Red Flags When Adopting a Cat – 7 Things To Beware Of

  • By: Bob
  • Last updated: February 9, 2023
  • Time to read: 8 min.

Giving a rescue cat a safe, new home is an incredibly rewarding experience, but it’s important to be aware of any potential red flags when adopting a cat. Knowing what questions to ask and being able to recognize signs of poor health or unhappiness can help you make sure that your new furry family member will fit in well with other people and pets in the home.

Researching the history of any rescue cats you’re considering for adoption, understanding the financial commitment and ensuring they’ll get along with everyone else are all key considerations before taking on this special responsibility – so let’s take a closer look at what you should be looking for when choosing a new family member.

What to Ask When Adopting a Cat from a Shelter

red flags when adopting a cat
How to spot red flags when adopting a cat

When choosing an indoor cat from an animal shelter potential adopters should try to research the cat’s history. Ask questions at the shelter about the cat’s background and medical history. It can be helpful to ask if they know anything about how long the cat has been in their care or where it came from originally.

As a prospective adopter you will also want to ask if the cat uses the provided litter boxes and if he isn’t to be the only cat in the house, does he get on with other cats at the shelter or is he a loner?

You should always inquire as to whether there have been any behavioral issues that need to be addressed before adoption as this could be a red flag dependent on whether you have or don’t have other cats and family members.

What to look for when adopting a cat

You might consider taking them for a checkup prior to the adoption. This will give you an opportunity to assess their overall health and make sure they are up-to-date on vaccinations and other necessary treatments such as flea prevention or deworming medication.

A vet visit also provides an opportunity for you to discuss any potential concerns with your veterinarian so that you can ensure your new pet is healthy and happy when joining your family.

It is also important to get to know the cat’s personality before making a commitment; this helps create trust between owner and pet while setting boundaries early on in order for both of you to understand each other better over time.

Spend some time observing how they interact with people, other animals, toys, etc., so that you can determine what kind of environment would best suit them once adopted into your home and if you use one, cat enclosure.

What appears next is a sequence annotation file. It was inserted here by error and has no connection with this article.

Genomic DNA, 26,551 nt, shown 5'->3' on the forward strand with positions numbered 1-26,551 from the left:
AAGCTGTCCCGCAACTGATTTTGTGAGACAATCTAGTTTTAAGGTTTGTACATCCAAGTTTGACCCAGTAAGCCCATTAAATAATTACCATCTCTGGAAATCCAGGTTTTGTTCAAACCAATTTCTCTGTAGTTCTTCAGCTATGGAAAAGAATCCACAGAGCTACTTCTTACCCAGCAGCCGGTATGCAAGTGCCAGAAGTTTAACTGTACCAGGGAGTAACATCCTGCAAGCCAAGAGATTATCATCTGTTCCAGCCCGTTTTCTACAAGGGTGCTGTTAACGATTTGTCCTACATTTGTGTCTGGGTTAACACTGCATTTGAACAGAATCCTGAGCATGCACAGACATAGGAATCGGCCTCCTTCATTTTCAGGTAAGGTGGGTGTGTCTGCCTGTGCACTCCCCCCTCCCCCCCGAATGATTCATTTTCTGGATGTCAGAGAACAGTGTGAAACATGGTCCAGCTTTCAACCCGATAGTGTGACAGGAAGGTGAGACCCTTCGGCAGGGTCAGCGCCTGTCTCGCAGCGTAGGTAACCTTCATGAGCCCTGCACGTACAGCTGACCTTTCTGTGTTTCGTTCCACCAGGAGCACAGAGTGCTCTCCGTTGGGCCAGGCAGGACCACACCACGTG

It is important to research the cat’s history before adoption, as it can give you valuable insight into the pet’s health and personality. Knowing this information can help ensure that you are taking home a healthy, happy animal. Next we will look at signs of poor health or unhappiness in cats.

Newly Adopted Cat Behavior

Changes in appetite, weight loss, and lethargy can all be signs of an underlying issue. Also, watch for behavioral changes such as aggression or withdrawal which may signal distress. Be aware of stress indicators like excessive grooming or hiding which could point to an issue needing attention.

Look for Physical Symptoms

It is essential to pay close attention to the physical condition of your new pet when bringing them home from the shelter. Keep an eye out for any changes in their appetite – either eating too much or not enough – as this can be a sign of illness or unhappiness.

Weight loss should also be monitored carefully; if you notice sudden drops in weight then consult with your vet immediately. Lethargy and fatigue are other potential signs that something might not be right with your cat’s health so take note if they seem more sluggish than usual and seek medical advice if necessary.

Watch for Cat Behavior Changes

Behavioral changes can also indicate poor health or unhappiness in cats so keep a close eye on how they interact with people and other animals around them. Aggression towards humans and other pets may mean there is something wrong while withdrawn behavior could suggest depression-like symptoms requiring further investigation by a professional veterinarian.

If you notice any significant shifts in attitude then it would be wise to get them checked out sooner rather than later as some issues can worsen over time without proper treatment.

Be Aware of Stress Indicators

cat urinating on bed

When it comes to signs of poor health or unhappiness, look for physical symptoms, watch for behavioral changes and be aware of stress indicators such as inappropriate urinating. Next, we’ll discuss potential issues with other pets and people in the home.

Recap: When taking on the responsibilities of an adopted cat, look out for physical symptoms such as changes in appetite or weight loss, behavioral changes like aggression or withdrawal and stress indicators like excessive grooming. Monitor these signs closely to ensure your new pet is healthy and happy.

Potential Issues with existing Pets and People in the Home

When bringing home any new cat into a house with existing pets and people, it is important to do so slowly and carefully. Cats can be easily overwhelmed by too much stimulation at once, so take the time to introduce them gradually in order to avoid any potential issues.

Introduce the other cats in the house one at a time if possible, allowing each cat their own space and time to adjust before bringing in another pet or person.